Where a Privileged Prince Became a Poor Priest
Nature and man have collaborated to make Loretto, Pa., a perfect place for a pilgrimage.
High in the Allegheny Mountains, the small town can boast not only of its scenic surroundings but also of its gracious Basilica of St. Michael the Archangel (feast day: Sept. 29).
Best of all is the story behind the structure: The basilica stands on the site of a humble log church built in 1799 by an unusual missionary — a priest who was a prince.
Prince Demetrius Augustine Gallitzin was born in 1770 in The Hague, Netherlands, where his father was the Russian ambassador. The father came from one of Russia's oldest and richest noble families. Princess Amalie, the boy's mother, was a brilliant woman who held salons for the intellectuals of her day. Baptized a Catholic, she did not practice the faith until she experienced a conversion in 1786. The 16-year-old Prince Demetrius shared his mother's new-found devotion.
After the prince's education was complete, his father urged him into the military. It was a life the boy heartily disliked. He served time as aide-de-camp to an Austrian general, but made a poor and unwilling officer. The parents decided that two years of travel might help the aimless young man and sent him to visit the United States in 1792, accompanied by a priest-tutor.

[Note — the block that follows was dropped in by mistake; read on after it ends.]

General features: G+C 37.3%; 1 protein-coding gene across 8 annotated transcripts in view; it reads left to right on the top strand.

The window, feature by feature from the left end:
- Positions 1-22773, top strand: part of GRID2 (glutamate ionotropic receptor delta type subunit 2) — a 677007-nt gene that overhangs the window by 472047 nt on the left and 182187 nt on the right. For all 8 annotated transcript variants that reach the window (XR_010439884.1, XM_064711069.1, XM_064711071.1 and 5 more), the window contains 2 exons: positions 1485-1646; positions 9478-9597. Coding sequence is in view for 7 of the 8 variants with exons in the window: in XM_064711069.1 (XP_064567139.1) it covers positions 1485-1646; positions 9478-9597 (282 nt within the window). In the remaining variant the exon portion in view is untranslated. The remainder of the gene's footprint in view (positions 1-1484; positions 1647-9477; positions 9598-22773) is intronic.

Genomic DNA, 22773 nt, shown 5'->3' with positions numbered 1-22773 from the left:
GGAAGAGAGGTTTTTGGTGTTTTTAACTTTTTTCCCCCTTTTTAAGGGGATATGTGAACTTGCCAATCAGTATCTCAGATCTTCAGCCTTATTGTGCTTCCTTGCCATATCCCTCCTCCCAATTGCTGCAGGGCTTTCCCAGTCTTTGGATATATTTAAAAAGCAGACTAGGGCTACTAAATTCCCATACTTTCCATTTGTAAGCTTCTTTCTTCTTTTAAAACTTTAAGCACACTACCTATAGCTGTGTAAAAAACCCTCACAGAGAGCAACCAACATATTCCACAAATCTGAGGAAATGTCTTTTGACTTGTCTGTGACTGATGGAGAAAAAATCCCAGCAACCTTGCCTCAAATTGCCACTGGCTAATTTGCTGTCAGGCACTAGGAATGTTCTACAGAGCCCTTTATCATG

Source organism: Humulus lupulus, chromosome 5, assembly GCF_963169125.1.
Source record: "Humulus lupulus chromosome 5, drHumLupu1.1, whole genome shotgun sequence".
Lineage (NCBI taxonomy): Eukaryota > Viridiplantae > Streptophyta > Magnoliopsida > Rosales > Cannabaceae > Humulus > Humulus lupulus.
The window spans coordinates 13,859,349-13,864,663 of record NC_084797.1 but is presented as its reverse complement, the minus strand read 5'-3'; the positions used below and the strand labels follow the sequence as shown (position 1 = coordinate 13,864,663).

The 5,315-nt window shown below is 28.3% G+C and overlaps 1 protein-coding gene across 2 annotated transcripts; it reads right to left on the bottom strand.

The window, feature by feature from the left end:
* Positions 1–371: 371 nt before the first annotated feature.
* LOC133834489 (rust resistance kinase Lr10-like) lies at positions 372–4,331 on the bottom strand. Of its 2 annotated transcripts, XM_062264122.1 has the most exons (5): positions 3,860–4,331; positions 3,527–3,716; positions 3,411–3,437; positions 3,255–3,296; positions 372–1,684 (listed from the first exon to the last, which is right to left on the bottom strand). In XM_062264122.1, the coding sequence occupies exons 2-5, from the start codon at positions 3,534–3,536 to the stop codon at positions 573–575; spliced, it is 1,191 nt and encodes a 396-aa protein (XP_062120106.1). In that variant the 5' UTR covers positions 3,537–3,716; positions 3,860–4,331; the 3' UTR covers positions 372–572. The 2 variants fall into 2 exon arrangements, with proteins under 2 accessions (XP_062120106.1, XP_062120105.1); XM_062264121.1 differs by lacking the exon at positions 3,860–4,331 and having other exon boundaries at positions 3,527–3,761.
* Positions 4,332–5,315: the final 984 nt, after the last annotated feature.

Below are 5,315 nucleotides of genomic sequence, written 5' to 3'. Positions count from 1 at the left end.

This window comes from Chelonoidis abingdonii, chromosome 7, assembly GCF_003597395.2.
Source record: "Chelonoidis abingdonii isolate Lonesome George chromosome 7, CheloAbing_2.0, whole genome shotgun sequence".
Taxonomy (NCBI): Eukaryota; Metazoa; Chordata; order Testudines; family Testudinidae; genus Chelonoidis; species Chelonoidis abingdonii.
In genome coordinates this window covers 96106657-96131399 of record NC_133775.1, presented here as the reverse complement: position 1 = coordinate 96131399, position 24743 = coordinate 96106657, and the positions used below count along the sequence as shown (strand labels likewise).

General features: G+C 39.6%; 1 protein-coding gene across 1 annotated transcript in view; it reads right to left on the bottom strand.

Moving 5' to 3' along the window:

The pair landed in Baltimore with a letter of introduction to Bishop John Carroll. Here Demetrius was attracted to the French Sulpician priests who had fled the French Revolution and founded a seminary in Baltimore, the first in the new country. He was saddened to learn of the lack of priests to minister to Catholics on the frontier. The young prince decided to become a missionary.
Bishop Carroll had his doubts. Although he had tried to attract young men to the priesthood, few survived the seminary or the rigors of ministering to the people scattered in the backwoods. Here was a pampered young nobleman, a recent convert used to a life of luxury, wishing to become a missionary. It seemed that his only qualifications were that he spoke both German and English and was an excellent horseman.
With misgivings, Bishop Carroll permitted Demetrius to enter the seminary. His parents sent anxious messages trying to dissuade him, but the young prince did well in his studies at St. Mary's Seminary and was ordained a priest in 1795. He was the first man to receive all the orders, from tonsure to priesthood, within the boundaries of the original 13 colonies.
The new priest began his ministry in Baltimore but his assignments often carried him far from the city. On a pastoral visit in the Allegheny Mountains, he fell in love with the beautiful area, and his heart went out to the families struggling in poverty. Many were Catholic — yet had rarely seen a priest and, in fact, hardly knew they were Catholic. Why not found a colony for them on this wilderness frontier, build a church and set up mills and shops to improve both their religious and economic life?
With permission from Bishop Carroll, Father Gallitzin purchased land for the colony with money lent him on the strength of the vast inheritance he expected to receive from his family. He sold tracts to settlers on easy terms, then built a church, sawmills, tanneries and other facilities for his growing flock. He named the colony “Loretto” after a Marian shrine in Italy. Today the town of Loretto is near another community named in the priest's honor, Gallitzin.